I’ll be spending today in the hospital.

As it’s the last full week before Passover, some Israelis will be enjoying vacation, others will be frantically cleaning and most will be desperately trying to figure out how to balance work, home and child care when school’s not in session.

But not my wife and me.

We will be headed to the hospital for a D&C. That stands for dilation and curettage, and you can read the details of this gynecological procedure here, if you’re so inclined. Personally, we don’t need to, because we’ve been here many, many times before. By my count, this is pregnancy number 18, and if you know we have three children, well… you can do the math.

Eighteen, of course, is a big number in Jewish tradition. Chai, life (more accurately, “living”), has a numerical value of 18, so it’s a good omen. But sometimes pregnancy number chai ends with no fetal heartbeat at week 14. But hey, it’s not ectopic, so small miracles, right?

So we’re farming out the boys to friends and family, then heading out to Hadassah Hospital in Jerusalem for this procedure, explained by Wikipedia as “a therapeutic gynecological procedure as well as the most often used method of first trimester miscarriage or abortion.”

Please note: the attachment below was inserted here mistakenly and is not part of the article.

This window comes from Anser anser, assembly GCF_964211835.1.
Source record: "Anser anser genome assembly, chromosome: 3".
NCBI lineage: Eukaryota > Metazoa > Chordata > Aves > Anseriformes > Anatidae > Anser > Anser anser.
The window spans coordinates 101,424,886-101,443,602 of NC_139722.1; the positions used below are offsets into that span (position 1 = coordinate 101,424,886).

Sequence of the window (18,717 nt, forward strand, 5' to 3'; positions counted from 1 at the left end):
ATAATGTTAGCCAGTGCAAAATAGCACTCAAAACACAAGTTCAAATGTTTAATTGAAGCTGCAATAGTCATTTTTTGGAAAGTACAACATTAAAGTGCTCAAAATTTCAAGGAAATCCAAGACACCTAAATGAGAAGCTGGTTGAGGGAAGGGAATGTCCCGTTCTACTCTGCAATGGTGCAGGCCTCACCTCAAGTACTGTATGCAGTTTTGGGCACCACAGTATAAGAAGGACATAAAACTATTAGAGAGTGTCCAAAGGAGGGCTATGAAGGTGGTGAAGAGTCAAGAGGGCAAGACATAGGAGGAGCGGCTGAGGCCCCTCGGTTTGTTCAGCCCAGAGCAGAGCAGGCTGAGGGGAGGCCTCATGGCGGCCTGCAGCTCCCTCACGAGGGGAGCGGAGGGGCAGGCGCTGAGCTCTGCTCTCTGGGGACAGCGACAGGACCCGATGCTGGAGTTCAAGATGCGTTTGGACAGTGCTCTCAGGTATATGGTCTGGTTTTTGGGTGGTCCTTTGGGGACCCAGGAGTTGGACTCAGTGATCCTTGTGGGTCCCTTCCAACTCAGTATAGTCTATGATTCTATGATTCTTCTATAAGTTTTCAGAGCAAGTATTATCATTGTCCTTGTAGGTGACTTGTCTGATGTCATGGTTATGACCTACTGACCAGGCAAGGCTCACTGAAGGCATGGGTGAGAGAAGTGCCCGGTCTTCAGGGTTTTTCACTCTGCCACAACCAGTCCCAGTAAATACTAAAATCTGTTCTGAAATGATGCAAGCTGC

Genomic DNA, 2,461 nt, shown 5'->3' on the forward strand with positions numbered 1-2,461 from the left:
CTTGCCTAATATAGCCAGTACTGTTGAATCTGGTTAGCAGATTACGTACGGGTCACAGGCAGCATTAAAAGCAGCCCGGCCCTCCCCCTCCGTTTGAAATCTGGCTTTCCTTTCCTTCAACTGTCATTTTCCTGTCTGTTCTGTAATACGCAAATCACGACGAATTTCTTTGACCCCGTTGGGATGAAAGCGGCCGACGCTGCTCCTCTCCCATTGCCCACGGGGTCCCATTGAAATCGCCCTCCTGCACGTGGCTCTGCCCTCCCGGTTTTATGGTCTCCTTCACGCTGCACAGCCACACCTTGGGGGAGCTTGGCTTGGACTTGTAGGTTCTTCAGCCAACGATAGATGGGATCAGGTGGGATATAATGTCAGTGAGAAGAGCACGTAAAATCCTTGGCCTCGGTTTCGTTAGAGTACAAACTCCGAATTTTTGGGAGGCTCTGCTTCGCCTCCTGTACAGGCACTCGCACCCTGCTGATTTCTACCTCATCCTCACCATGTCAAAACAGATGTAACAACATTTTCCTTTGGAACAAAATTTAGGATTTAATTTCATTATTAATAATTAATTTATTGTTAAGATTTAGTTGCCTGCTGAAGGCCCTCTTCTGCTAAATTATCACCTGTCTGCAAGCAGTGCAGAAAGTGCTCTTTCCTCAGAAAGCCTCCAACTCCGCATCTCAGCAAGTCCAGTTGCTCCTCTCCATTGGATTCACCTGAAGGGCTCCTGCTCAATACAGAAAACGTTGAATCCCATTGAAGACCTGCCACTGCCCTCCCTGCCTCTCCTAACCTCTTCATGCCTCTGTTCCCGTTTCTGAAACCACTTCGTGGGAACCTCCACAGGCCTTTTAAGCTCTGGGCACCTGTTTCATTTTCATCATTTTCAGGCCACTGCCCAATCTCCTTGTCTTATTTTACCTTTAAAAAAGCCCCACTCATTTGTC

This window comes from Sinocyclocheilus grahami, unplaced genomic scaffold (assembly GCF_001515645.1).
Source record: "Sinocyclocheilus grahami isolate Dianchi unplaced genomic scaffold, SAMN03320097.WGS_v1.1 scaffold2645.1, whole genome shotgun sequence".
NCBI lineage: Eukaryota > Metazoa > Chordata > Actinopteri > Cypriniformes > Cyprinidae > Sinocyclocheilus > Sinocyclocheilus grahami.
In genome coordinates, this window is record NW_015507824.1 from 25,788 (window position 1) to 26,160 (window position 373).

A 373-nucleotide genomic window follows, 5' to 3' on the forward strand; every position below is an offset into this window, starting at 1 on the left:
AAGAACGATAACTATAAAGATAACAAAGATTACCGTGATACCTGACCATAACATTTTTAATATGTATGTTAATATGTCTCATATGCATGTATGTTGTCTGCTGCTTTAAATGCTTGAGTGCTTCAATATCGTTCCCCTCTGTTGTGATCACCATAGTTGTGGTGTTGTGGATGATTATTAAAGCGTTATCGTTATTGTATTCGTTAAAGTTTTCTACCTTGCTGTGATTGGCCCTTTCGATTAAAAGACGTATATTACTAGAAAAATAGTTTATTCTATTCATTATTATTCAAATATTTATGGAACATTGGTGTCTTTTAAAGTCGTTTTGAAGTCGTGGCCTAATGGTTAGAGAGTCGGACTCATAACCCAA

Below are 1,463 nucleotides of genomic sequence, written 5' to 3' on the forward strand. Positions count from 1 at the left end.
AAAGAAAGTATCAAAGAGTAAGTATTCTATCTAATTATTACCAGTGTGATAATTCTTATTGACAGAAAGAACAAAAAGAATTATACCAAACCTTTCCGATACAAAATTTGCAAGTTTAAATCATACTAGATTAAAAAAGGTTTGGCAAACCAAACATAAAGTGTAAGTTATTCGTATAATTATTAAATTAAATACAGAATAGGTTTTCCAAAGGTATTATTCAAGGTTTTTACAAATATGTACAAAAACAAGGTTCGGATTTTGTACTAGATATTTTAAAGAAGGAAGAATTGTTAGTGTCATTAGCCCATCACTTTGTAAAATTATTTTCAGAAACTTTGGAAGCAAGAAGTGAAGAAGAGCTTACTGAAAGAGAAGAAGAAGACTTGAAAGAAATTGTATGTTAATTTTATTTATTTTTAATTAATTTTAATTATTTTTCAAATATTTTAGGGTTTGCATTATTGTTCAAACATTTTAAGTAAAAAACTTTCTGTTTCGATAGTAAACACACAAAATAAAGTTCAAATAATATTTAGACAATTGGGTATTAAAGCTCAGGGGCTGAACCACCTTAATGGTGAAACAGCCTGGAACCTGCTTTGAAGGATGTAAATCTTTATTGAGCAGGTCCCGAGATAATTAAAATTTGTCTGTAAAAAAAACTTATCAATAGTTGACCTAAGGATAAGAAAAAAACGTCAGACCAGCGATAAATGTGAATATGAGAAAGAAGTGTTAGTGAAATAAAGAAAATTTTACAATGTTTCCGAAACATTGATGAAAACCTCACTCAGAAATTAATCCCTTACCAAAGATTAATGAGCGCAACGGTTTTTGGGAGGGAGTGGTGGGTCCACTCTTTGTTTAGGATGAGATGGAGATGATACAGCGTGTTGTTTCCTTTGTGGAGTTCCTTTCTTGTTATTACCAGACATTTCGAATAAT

Abortion is a scary word. It scares people so much that even when it’s the same procedure to deal with a pregnancy which has self-terminated, people want to wall it off from all other medical practice, from all other women’s healthcare, from the world of fertility. Even when it’s a matter of some pills, it still scares them.

No one has a D&C for fun. No one enjoys them. And obviously, as a man, it’s not my place to discuss the physical pain. But the emotional agony is something I share, and there is only one thing that could make it worse: government intrusion. That is why I react so viscerally to the idea of adding a cleric to the abortion panels in Israel. That is why it sickens me to my core that the man who “would have basically forced women to seek funerary services for a fetus — whether she’d had an abortion or a miscarriage, and no matter how far along the pregnancy was” is now a heartbeat away from the American presidency. Turns out, you can’t count on heartbeats.

I don’t intend to debate Jewish / Christian / Muslim theology on terminating pregnancies, or even the different policies we’ve experienced in Canada, America and Israel. Suffice it to say that I take solace and feel pride in the fact that we are going to a hospital for this medical procedure, and that anyone who needs it has the opportunity to do so in the Jewish state (and have it paid for). Not traveling hundreds of miles to wait days for approval. And to all who would have it otherwise, I wonder: is “life” really your priority?

Think about it. For now, I need to be with my wife.